Social Regulation of the Neural Threat Response Predicts Subsequent Markers of Physical Health

Lin, Jingrun MA; Namaky, Nauder PhD; Costello, Meghan MA; Uchino, Bert N. PhD; Allen, Joseph P. PhD; Coan, James A. PhD

Author Information

From the Department of Psychology (Lin, Costello, Allen, Coan), University of Virginia, Charlottesville, Virginia; Department of Psychiatry and Human Behavior (Namaky), Alpert Medical School of Brown University; RR&D Center for Neurorestoration and Neurotechnology, Providence VA Medical Center (Namaky), Providence, Rhode Island; Department of Psychology (Uchino), University of Utah, Salt Lake City, Utah.

Address correspondence to Jingrun Lin, MA, Department of Psychology, University of Virginia, 240D Gilmer Hall, Charlottesville, VA 22904. E-mail:

Received for publication March 16, 2023; revision received June 25, 2023.

Article Editor: Daryl O'Connor

Supplemental Digital Content

Psychosomatic Medicine 85(9):p 763-771, 11/12 2023. | DOI: 10.1097/PSY.0000000000001238




Social support has been linked to a vast range of beneficial health outcomes. However, the physiological mechanisms of social support are not well characterized. Drawing on functional magnetic resonance imaging and health-related outcome data, this study aimed to understand how neural measures of “yielding”—the reduction of brain activity during social support—moderate the link between social support and health.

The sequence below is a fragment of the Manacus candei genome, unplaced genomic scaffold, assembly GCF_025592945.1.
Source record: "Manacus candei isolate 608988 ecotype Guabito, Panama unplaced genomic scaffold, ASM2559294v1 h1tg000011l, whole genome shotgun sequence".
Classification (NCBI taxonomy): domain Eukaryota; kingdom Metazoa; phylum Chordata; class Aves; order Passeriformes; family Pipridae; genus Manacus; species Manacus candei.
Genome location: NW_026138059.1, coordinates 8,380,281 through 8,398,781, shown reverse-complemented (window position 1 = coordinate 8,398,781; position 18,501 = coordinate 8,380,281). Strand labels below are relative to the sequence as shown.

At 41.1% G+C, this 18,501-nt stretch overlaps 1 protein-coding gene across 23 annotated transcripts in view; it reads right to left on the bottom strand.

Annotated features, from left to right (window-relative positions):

We used a data set where 78 participants around the age of 24 years were exposed to the threat of shock when holding the hand of a partner. At ages 28 to 30 years, participants returned for a health visit where inflammatory activity and heart rate variability were recorded.


Findings showed a significant interaction between dorsal anterior cingulate cortex–related yielding and perceived social support on C-reactive protein levels (β = −0.95, SE = 0.42, z = −2.24, p = .025, 95% confidence interval = −1.77 to −0.12). We also found a significant interaction between hypothalamus-related yielding and perceived social support on baseline heart rate variability (β = 0.51, SE = 0.23, z = 2.19, p = .028, 95% confidence interval = 0.05 to 0.97).